A New Volcano May Be Emerging Beneath A Small New Zealand Town


Robin Andrews

Science & Policy Writer

It'll be some time before the babycano looks anything like some of New Zealand's other volcanoes, including Mt. Ngauruhoe, pictured here. TrashTheLens/Shutterstock

A small town in New Zealand may be in a spot of geological trouble. A spate of recent earthquakes beneath the coastal settlement of Matata has bemused geophysicists, who have been unable to decide what might be causing them. Now, writing in the journal Science Advances, the culprit has been found: Magma has been forcing itself through the crust over the last five decades that, if it continues, will likely culminate in the birth of a new volcano.

New Zealand is no stranger to both considerable earthquakes and explosive volcanic activity, and Matata just lies within the Taupo Volcanic Zone, a V-shaped section of volcanic activity on the nation’s North Island. In this respect, then, a new magma chamber in the region isn’t entirely unexpected.


“There is every possibility the magma body under the Bay of Plenty coast has been there for centuries, and possibly even longer,” Ian Hamling, a researcher at GNS Science and the lead author of the study, told Stuff. However, this is a relatively novel place for magma to be crawling up into the crust – there hasn’t been any volcanic activity around Matata for the last 400,000 years.

Using both GPS data and satellite imagery, the team of researchers managed to detect a huge swath of land that appears to be heading skywards. This 400-square-kilometer (154-square-mile) strip of the North Island, centered roughly on Matata, has risen 40 centimeters (16 inches) since 1950, which explains the swarms of small earthquakes in the area.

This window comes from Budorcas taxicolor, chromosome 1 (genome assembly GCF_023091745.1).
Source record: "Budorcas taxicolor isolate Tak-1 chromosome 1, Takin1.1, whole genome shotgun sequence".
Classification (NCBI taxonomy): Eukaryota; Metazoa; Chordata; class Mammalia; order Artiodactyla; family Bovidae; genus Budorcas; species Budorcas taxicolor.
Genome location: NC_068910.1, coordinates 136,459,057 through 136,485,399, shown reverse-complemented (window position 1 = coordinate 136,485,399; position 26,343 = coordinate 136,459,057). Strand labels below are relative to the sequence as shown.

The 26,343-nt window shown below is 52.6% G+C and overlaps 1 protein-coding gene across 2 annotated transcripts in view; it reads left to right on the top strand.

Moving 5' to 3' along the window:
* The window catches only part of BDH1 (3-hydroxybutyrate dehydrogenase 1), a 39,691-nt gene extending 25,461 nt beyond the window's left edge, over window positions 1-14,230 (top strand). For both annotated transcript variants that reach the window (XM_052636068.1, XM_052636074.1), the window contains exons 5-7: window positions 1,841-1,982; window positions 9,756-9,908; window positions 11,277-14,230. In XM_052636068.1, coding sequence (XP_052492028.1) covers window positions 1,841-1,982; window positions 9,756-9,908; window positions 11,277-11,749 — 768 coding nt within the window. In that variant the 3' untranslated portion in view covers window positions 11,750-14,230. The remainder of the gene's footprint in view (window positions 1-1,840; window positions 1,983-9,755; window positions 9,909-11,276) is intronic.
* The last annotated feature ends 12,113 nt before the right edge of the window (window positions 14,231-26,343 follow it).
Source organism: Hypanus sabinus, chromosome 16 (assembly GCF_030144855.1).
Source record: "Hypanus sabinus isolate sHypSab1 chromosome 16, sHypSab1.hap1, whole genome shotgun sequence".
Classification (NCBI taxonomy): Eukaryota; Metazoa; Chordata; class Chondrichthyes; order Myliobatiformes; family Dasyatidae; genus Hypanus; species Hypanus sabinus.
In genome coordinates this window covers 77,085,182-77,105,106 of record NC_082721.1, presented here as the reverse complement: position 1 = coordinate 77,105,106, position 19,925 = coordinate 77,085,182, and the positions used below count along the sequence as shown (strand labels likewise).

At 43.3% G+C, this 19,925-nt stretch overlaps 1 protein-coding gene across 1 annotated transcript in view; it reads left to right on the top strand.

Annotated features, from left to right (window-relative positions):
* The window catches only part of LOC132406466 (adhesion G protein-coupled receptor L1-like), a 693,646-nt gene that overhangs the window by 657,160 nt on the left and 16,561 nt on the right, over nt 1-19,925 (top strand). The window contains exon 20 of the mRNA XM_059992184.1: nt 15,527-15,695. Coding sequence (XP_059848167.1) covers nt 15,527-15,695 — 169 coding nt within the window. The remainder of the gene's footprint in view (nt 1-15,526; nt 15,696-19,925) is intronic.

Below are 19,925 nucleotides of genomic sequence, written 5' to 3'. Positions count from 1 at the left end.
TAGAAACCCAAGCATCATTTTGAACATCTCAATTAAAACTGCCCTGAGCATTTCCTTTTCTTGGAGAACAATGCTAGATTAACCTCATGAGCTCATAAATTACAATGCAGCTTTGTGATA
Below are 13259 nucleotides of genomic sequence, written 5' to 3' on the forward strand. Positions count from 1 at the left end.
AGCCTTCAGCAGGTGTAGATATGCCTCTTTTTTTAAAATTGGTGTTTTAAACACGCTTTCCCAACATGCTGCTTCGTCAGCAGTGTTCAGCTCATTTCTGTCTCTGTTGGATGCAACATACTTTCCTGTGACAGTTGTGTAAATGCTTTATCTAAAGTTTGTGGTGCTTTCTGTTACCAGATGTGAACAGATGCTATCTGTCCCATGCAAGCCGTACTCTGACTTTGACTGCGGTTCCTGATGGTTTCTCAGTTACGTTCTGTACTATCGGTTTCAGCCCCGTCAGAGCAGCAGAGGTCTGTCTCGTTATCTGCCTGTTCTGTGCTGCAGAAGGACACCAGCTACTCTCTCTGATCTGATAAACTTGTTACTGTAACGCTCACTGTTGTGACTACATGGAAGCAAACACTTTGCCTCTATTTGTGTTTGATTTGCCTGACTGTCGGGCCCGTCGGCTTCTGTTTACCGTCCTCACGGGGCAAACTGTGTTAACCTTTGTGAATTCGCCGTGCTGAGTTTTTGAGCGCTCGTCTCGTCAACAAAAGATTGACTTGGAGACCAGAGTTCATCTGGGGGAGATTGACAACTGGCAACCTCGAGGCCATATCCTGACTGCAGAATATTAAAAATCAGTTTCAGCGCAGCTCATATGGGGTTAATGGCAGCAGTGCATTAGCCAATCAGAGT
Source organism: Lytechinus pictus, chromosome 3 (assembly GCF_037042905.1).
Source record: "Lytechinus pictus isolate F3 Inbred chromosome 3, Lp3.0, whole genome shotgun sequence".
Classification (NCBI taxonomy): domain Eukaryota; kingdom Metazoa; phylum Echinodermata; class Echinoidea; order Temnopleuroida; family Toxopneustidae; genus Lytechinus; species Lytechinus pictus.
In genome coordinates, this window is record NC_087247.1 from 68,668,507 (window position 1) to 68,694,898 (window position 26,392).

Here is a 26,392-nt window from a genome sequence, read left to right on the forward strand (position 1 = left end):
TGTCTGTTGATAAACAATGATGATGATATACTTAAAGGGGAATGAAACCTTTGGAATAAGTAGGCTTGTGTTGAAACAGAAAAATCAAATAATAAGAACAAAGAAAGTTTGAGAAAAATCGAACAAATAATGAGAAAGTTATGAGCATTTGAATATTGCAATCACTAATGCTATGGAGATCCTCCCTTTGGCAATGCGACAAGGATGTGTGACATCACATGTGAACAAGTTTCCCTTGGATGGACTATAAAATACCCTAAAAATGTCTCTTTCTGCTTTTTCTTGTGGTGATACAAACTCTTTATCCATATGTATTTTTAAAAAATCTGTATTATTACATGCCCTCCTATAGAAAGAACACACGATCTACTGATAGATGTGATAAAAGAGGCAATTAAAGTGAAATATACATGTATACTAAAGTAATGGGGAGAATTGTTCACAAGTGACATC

The location of the magmatic upwelling, as seen on the margins of the Taupo Volcanic Zone. Ian Hamling


This roughly corresponds to there being a magma chamber 10 kilometers (6 miles) beneath it that contains 80,000 Olympic-sized swimming pools of magma. For comparison, the Yellowstone caldera’s magma chamber contains the equivalent of 240 million, so it falls way short of anything you’d expect for a “supervolcano.”

Still, it shouldn’t be dismissed as being a harmless magma chamber; after all, it’s likely to continue filling up with magma, and this part of the world has experienced some truly devastating eruptions in recent times, geologically speaking. So a future “supervolcanic” eruption is a theoretical possibility, but at this point, it’s hard to say how probable this scenario is.

“Although the ultimate fate of the magma remains unclear,” the authors write in their study, “its presence may represent the birth of a new magma chamber on the margins of arguably the world’s most active region of silicic volcanism, which has witnessed 25 caldera-forming eruptions over the last 1.6 million years.”


The Bay of Plenty contains multiple volcanoes, and the activity at Matata may signal the birth of the newest member of the family. Pictured here is Tauranga, along with an extinct volcano named Maunganui. Steve Heap/Shutterstock


Between 2004 and 2011, thousands of small earthquakes were generated as magma forced its way up through the shallow crust, and some may take this as a sign that an eruption is imminent. However, a volcano would only develop over the course of hundreds of thousands of years, and there’s even a possibility that it will run out of thermal energy, cool, and harden before one even appears.

With this in mind, the 650 or so inhabitants of Matata have, at present, very little to be concerned about. Hakuna matata, you could say.

In fact, knowing that these earthquakes were generated by magmatic activity, scientists are now able to monitor the area and track in real-time the movement of magma beneath the surface. Not only will this aid their ability to predict future earthquakes, but it will permit them to detect pulses of magma-based inflation occurring elsewhere on the North Island.


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